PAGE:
It is well know that many studies on same-sex parenting suffer from small, non-representative samples and a lack of statistical power. To address this, Rosenfeld et al analysed data from the 2000 US census and found that children raised by SSC ‘cannot be distinguished with statistical certainty from children of heterosexual married couples’, implying that there really was no difference in child outcomes from same sex parenting.
Allen et al reexamined Rosenfelds 2010 study and attempted to replicate his findings. He found that Rosenfeld had included in his study only those SSC that had been together more than 5 years, which meant that he excluded 700,000 households from his analysis. Other studies have suggested that SSC are less stable than married biological parents and by excluding the 700,000 overall, he excluded the great bulk of SSC.To address this, Allen reanalysed the sample with all the SSC included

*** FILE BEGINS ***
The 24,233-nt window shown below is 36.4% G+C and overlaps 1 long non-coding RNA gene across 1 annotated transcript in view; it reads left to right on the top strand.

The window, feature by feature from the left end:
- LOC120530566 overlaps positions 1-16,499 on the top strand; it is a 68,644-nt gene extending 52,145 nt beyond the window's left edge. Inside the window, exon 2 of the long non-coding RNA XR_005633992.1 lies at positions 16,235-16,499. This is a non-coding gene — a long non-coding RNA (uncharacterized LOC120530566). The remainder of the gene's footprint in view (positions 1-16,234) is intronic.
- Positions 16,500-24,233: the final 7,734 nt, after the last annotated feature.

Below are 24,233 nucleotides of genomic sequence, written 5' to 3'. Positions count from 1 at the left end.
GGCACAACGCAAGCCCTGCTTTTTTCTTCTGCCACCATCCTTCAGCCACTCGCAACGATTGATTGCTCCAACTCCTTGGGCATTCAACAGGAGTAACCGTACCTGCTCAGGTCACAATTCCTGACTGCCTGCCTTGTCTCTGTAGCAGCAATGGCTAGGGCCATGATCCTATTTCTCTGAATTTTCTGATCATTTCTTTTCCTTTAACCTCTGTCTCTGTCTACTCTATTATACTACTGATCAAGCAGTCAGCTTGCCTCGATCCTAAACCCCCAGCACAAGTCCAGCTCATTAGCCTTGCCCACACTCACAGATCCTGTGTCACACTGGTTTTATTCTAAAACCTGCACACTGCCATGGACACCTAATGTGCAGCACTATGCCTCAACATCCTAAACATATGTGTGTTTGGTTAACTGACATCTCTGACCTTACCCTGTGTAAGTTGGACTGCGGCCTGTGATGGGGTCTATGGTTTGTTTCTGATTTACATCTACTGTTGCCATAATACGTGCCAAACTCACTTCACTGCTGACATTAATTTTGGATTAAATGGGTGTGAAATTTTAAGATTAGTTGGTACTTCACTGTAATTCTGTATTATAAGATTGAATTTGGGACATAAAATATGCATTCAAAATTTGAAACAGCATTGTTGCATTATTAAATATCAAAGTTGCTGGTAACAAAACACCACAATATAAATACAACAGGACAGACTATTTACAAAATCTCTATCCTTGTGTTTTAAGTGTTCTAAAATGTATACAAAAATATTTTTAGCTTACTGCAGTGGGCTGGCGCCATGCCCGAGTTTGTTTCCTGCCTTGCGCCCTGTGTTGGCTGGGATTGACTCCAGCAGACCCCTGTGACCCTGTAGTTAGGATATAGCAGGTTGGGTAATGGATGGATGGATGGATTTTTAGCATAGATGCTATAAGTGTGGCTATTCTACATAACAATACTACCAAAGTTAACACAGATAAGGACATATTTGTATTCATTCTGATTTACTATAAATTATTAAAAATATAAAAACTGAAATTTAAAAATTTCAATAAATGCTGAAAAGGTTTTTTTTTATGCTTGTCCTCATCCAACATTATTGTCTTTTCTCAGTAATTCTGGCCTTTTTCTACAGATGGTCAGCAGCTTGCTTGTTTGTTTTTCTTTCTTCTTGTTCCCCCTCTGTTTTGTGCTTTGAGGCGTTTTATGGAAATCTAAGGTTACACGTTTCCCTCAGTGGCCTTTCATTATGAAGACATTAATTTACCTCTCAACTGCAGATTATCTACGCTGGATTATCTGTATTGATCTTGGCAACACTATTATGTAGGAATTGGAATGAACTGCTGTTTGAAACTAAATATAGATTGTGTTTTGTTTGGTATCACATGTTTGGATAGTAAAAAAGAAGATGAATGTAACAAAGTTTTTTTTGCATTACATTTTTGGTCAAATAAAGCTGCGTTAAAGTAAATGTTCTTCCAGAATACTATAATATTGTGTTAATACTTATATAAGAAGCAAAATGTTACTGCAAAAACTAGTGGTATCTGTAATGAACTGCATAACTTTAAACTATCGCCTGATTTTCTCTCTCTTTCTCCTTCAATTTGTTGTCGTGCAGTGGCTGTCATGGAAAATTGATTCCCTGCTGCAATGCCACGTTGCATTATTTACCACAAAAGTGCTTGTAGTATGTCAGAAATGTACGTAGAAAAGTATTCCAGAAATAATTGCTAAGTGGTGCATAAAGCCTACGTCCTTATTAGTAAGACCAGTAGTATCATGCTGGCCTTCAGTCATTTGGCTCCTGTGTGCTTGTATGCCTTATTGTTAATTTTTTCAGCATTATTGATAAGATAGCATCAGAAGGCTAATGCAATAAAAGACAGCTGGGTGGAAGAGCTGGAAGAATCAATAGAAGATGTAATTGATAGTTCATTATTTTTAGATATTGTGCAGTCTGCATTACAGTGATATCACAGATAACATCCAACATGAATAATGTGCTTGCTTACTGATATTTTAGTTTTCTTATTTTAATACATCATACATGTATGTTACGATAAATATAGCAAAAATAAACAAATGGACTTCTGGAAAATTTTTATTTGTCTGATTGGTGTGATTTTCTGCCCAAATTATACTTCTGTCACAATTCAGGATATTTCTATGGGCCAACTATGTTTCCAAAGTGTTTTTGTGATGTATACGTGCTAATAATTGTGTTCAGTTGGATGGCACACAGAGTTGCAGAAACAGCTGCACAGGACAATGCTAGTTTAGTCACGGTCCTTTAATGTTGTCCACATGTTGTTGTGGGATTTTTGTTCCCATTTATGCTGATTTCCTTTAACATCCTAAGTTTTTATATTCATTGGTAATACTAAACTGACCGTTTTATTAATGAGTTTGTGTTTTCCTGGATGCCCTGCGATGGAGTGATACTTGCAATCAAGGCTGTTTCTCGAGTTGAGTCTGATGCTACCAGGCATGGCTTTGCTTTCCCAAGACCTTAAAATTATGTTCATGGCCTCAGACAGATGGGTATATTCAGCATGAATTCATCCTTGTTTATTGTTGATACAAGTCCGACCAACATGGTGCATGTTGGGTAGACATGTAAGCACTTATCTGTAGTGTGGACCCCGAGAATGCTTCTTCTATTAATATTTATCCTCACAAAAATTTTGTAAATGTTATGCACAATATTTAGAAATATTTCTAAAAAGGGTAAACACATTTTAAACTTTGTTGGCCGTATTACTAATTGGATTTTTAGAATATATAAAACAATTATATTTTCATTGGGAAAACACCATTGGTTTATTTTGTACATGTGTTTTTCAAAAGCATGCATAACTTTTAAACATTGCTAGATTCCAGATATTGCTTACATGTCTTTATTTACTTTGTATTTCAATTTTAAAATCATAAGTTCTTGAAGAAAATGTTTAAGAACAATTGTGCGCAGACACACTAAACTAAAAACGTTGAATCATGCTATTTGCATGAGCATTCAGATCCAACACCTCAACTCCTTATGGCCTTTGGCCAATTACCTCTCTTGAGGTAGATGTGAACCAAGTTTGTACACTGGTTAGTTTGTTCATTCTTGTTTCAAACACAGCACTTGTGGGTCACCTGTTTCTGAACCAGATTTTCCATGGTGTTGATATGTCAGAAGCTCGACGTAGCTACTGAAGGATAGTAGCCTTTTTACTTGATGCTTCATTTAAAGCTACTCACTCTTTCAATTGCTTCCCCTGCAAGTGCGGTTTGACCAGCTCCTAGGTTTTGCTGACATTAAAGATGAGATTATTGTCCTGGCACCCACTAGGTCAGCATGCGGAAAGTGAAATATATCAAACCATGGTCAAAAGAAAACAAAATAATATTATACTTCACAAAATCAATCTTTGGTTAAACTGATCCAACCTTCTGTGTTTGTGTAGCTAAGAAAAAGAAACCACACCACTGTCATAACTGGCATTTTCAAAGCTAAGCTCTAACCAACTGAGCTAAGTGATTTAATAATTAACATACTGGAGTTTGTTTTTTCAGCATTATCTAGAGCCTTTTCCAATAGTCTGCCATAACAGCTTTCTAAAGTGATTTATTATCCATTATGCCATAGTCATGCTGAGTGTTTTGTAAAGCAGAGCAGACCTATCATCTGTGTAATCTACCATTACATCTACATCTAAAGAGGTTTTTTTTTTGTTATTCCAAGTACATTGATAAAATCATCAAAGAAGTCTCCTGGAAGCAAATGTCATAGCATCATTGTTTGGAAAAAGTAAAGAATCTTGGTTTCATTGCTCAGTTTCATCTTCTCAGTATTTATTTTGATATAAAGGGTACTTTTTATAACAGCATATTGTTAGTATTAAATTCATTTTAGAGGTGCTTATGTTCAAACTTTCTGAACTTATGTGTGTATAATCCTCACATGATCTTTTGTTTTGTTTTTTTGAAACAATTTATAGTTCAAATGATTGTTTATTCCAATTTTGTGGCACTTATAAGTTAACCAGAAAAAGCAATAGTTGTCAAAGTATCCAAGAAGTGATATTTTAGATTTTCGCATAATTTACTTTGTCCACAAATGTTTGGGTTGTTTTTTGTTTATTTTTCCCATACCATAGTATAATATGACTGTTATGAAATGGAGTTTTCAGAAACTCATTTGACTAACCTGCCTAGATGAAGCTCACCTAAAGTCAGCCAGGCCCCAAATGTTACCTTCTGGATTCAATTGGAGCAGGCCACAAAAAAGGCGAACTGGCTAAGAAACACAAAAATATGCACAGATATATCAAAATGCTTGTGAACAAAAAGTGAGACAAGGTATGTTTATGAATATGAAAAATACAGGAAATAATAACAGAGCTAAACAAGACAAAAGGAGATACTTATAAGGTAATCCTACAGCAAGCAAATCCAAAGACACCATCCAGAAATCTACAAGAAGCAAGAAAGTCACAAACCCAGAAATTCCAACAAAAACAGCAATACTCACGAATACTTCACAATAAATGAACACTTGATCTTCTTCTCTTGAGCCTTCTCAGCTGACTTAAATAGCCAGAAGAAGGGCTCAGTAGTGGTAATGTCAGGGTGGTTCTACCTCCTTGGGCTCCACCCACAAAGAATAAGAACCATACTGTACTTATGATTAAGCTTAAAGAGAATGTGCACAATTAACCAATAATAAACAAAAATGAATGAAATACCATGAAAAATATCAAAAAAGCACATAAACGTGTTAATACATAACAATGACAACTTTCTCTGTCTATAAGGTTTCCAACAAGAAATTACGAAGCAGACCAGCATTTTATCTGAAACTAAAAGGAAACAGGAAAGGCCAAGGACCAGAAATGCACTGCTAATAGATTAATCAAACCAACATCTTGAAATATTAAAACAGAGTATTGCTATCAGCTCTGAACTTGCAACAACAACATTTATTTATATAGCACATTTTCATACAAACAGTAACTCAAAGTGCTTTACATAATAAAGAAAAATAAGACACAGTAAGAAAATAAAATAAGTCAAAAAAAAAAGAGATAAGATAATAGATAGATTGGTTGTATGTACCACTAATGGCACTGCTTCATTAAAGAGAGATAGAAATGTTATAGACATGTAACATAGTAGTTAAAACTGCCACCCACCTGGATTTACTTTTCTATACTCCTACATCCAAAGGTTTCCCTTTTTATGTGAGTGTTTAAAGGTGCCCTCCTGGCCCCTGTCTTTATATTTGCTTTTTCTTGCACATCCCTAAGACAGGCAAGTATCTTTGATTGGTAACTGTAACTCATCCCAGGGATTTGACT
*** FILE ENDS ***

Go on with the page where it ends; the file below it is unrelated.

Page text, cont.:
1. Kids raised by SSC were 35% less likely to progress normally through school when compared with children raised by married biological parents.
2. Kids raised by SSC were 15% less likely to make normal progress than those raised by cohabiting heterosexual parents.
3. Kids raised by SSC had same outcomes as those raised by divorced men, divorced women and never married men.
‘Together, these findings are strikingly different from those of the original study-and the differences are large enough to be noteworthy. With respect to normal school progress, children residing in same-sex households can be distinguished statistically from those in traditional married homes and in heterosexual cohabiting households’ (Study author)
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